February 11, 2016
President Hassan Rouhani’s Defense Policy
By Abbas Qaidaari
Based on general policies of the 11th elected government of Iran, the strategy rests on a set of principles aimed at: securing and preparing the background for various economic and social activities; balancing the safety of civilians with that of the government; maintaining independence, national integration, and geographical integrity; increasing Iran’s contribution to global peace and stability; creating trust between the government and the people; preventing external tensions, which could spread inside the country; and increasing national defense capability.
To achieve these goals, the government of Iran stresses:
- Participating in seeking and maintaining peace and stability inside the region and beyond
- Moving towards regional agreements
- Combating the sources of religious and ethnic tensions and extraterritorial intervention seeking to foment conflict in the region
- Fighting the proliferation of weapons of mass destruction and helping to realize a Middle East without nuclear weapons
- Fighting terrorism
- Cooperating with joint defense programs in the region
- Increasing the technological capacity of national defense
- Bolstering self-reliance and commercialization of defense industries
Despite this constructive approach, events in recent years have shown that peace and stability in the region are more elusive than ever. Unfortunately, factors such as the continuance of state and non-state financing of terrorism through buying oil or direct financing, mega purchases of weapons by governments in the region, rigid ideological views of certain political groupings, insufficient authority of some governments, and the pursuit by others of personal gain have combined to increase mistrust and tension.
Despite this, President Hassan Rouhani’s government has, in the past two-and-a-half years, sought to achieve its objectives in a number of ways.
During his first speech at the UN General Assembly in 2013, Rouhani called for global cooperation in combatting violence and extremism. A major conference was held in Tehran at which many political authorities and experts discussed this issue. In addition, Iran was the first country to come to the aid of Iraqi Kurdistan and the Iraqi government to save Erbil, Sulaymaniyah, and Baghdad from imminent fall to the Islamic State of Iraq and al-Sham (ISIS). Iran has joined with Western countries to continue to provide manpower and conventional weapons to restrain ISIS inside Iraq. Iran has also welcomed constructive talks and peace negotiations between the governments of Afghanistan, Syria, and Yemen with respective armed opposition forces.
Iran also supports moving towards regional security agreements. Iran’s Navy has cooperated with the navies of Qatar, Pakistan, and Oman in the Persian Gulf and the Strait of Hormuz.
From its first days, the Rouhani government has prioritized unprecedented intense and serious diplomacy to prevent the proliferation of weapons of mass destruction and realize a WMD-free Middle East. The successful negotiations that culminated in the Joint Comprehensive Plan of Action reflect the Islamic Republic of Iran’s serious intent in this regard.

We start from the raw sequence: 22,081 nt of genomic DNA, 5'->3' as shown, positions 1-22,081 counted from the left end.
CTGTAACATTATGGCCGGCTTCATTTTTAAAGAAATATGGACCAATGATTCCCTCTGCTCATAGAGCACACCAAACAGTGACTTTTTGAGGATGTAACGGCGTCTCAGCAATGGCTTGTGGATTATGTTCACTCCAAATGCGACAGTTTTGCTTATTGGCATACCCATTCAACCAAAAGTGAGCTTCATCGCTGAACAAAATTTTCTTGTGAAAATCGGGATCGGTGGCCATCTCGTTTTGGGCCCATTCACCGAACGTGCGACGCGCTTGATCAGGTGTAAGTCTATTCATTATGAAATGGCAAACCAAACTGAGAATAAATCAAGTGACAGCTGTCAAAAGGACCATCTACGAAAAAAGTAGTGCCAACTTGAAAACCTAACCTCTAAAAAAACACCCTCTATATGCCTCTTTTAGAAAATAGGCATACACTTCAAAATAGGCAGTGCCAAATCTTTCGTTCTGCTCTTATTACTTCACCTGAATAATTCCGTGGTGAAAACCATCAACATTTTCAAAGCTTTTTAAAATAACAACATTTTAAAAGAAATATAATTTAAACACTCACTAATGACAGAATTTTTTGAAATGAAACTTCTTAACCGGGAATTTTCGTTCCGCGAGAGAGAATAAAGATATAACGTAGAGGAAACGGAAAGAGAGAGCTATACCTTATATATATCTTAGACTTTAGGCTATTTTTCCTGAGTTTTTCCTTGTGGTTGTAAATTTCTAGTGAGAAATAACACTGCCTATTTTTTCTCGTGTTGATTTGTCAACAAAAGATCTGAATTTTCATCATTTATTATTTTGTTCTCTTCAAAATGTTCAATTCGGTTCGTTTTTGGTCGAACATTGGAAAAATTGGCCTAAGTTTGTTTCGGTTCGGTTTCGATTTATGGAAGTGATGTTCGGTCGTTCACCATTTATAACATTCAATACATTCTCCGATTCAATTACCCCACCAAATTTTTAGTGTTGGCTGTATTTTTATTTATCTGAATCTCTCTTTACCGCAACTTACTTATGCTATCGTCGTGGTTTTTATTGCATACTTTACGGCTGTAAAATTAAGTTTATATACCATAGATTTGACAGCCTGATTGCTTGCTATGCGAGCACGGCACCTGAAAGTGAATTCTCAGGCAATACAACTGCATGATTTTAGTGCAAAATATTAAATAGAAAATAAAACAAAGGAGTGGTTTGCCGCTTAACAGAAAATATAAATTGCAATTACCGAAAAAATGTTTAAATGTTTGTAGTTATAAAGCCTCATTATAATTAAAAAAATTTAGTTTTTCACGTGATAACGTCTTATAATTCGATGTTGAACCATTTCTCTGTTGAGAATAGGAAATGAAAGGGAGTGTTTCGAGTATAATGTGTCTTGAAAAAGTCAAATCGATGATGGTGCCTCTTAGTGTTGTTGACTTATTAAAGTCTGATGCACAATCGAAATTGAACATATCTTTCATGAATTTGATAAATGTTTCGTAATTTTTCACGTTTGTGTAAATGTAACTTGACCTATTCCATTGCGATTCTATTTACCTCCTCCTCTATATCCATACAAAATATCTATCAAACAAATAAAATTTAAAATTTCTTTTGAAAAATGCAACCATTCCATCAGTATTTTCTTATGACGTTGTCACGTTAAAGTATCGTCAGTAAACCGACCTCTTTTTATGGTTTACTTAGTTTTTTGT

In the Middle East, where some countries spend billions of dollars a year on advanced weaponry, Iran has been prevented from satisfying its need for conventional deterrents because of sanctions. Accordingly, the government has sought to improve the self-reliance and technological capacity of national defense and to commercialize defense industries. While Iran is committed to developing its deterrent conventional defense capabilities, it will constrain its ballistic missile forces to a range of 2,000-2,300 kilometers. Iran’s strategic defense plan currently sees no justification for higher ranges.
In conclusion, it is important for other countries to understand that the government of Iran remains committed to countering terrorism, violence and extremism, and to developing its conventional deterrence within certain limitations. Ending international sanctions against buying and selling conventional weapons in the next five years would promote better cooperation in this sector. Based on international regulations, the Islamic Republic of Iran is ready to purchase weapons from all the countries interested in such exchanges and to have a productive presence in the global weapons market.
The Islamic Republic of Iran is also committed to the path of dialogue and diplomacy with its neighbors. By placing a high priority on diplomacy, Tehran seeks to find and implement solutions that will prevent the escalation and spread of crises and tension. Tehran does not accept the termination and cutting off of diplomatic interactions, which can only impede conflict resolution.
Abbas Qaidaari is Director of the Defense and Security Studies Department in the Center for Strategic Studies in the Office of the Iranian President.